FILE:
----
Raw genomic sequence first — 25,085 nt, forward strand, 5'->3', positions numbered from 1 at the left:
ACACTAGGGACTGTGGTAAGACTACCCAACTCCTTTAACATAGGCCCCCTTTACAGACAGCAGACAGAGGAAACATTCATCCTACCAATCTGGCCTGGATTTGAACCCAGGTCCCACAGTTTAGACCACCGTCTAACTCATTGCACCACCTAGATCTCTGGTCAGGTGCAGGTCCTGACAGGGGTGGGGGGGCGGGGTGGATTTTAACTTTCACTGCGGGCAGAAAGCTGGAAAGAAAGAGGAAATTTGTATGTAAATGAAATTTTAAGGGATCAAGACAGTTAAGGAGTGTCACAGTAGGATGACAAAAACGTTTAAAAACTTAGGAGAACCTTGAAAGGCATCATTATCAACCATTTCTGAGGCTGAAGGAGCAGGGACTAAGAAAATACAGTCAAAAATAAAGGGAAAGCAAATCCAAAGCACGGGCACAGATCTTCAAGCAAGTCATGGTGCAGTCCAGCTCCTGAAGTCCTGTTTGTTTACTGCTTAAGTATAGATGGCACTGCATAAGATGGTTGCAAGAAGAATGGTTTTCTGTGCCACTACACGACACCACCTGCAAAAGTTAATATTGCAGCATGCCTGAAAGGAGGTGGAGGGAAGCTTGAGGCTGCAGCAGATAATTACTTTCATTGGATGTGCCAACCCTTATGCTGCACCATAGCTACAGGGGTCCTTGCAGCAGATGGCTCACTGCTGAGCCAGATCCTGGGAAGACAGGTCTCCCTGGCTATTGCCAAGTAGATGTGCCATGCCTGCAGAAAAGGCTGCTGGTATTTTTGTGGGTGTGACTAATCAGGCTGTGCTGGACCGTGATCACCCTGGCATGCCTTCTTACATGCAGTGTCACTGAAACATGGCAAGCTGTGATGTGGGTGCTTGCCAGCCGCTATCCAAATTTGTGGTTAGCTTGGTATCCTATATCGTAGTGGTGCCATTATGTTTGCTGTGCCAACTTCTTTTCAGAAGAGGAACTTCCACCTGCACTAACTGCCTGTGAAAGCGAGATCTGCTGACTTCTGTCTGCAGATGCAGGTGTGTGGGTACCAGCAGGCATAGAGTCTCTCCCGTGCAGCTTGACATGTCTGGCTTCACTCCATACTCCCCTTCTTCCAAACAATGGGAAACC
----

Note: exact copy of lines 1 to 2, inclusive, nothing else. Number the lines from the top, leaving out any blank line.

Raw genomic sequence first — 25,085 nt, forward strand, 5'->3', positions numbered from 1 at the left:
ACACTAGGGACTGTGGTAAGACTACCCAACTCCTTTAACATAGGCCCCCTTTACAGACAGCAGACAGAGGAAACATTCATCCTACCAATCTGGCCTGGATTTGAACCCAGGTCCCACAGTTTAGACCACCGTCTAACTCATTGCACCACCTAGATCTCTGGTCAGGTGCAGGTCCTGACAGGGGTGGGGGGGCGGGGTGGATTTTAACTTTCACTGCGGGCAGAAAGCTGGAAAGAAAGAGGAAATTTGTATGTAAATGAAATTTTAAGGGATCAAGACAGTTAAGGAGTGTCACAGTAGGATGACAAAAACGTTTAAAAACTTAGGAGAACCTTGAAAGGCATCATTATCAACCATTTCTGAGGCTGAAGGAGCAGGGACTAAGAAAATACAGTCAAAAATAAAGGGAAAGCAAATCCAAAGCACGGGCACAGATCTTCAAGCAAGTCATGGTGCAGTCCAGCTCCTGAAGTCCTGTTTGTTTACTGCTTAAGTATAGATGGCACTGCATAAGATGGTTGCAAGAAGAATGGTTTTCTGTGCCACTACACGACACCACCTGCAAAAGTTAATATTGCAGCATGCCTGAAAGGAGGTGGAGGGAAGCTTGAGGCTGCAGCAGATAATTACTTTCATTGGATGTGCCAACCCTTATGCTGCACCATAGCTACAGGGGTCCTTGCAGCAGATGGCTCACTGCTGAGCCAGATCCTGGGAAGACAGGTCTCCCTGGCTATTGCCAAGTAGATGTGCCATGCCTGCAGAAAAGGCTGCTGGTATTTTTGTGGGTGTGACTAATCAGGCTGTGCTGGACCGTGATCACCCTGGCATGCCTTCTTACATGCAGTGTCACTGAAACATGGCAAGCTGTGATGTGGGTGCTTGCCAGCCGCTATCCAAATTTGTGGTTAGCTTGGTATCCTATATCGTAGTGGTGCCATTATGTTTGCTGTGCCAACTTCTTTTCAGAAGAGGAACTTCCACCTGCACTAACTGCCTGTGAAAGCGAGATCTGCTGACTTCTGTCTGCAGATGCAGGTGTGTGGGTACCAGCAGGCATAGAGTCTCTCCCGTGCAGCTTGACATGTCTGGCTTCACTCCATACTCCCCTTCTTCCAAACAATGGGAAACC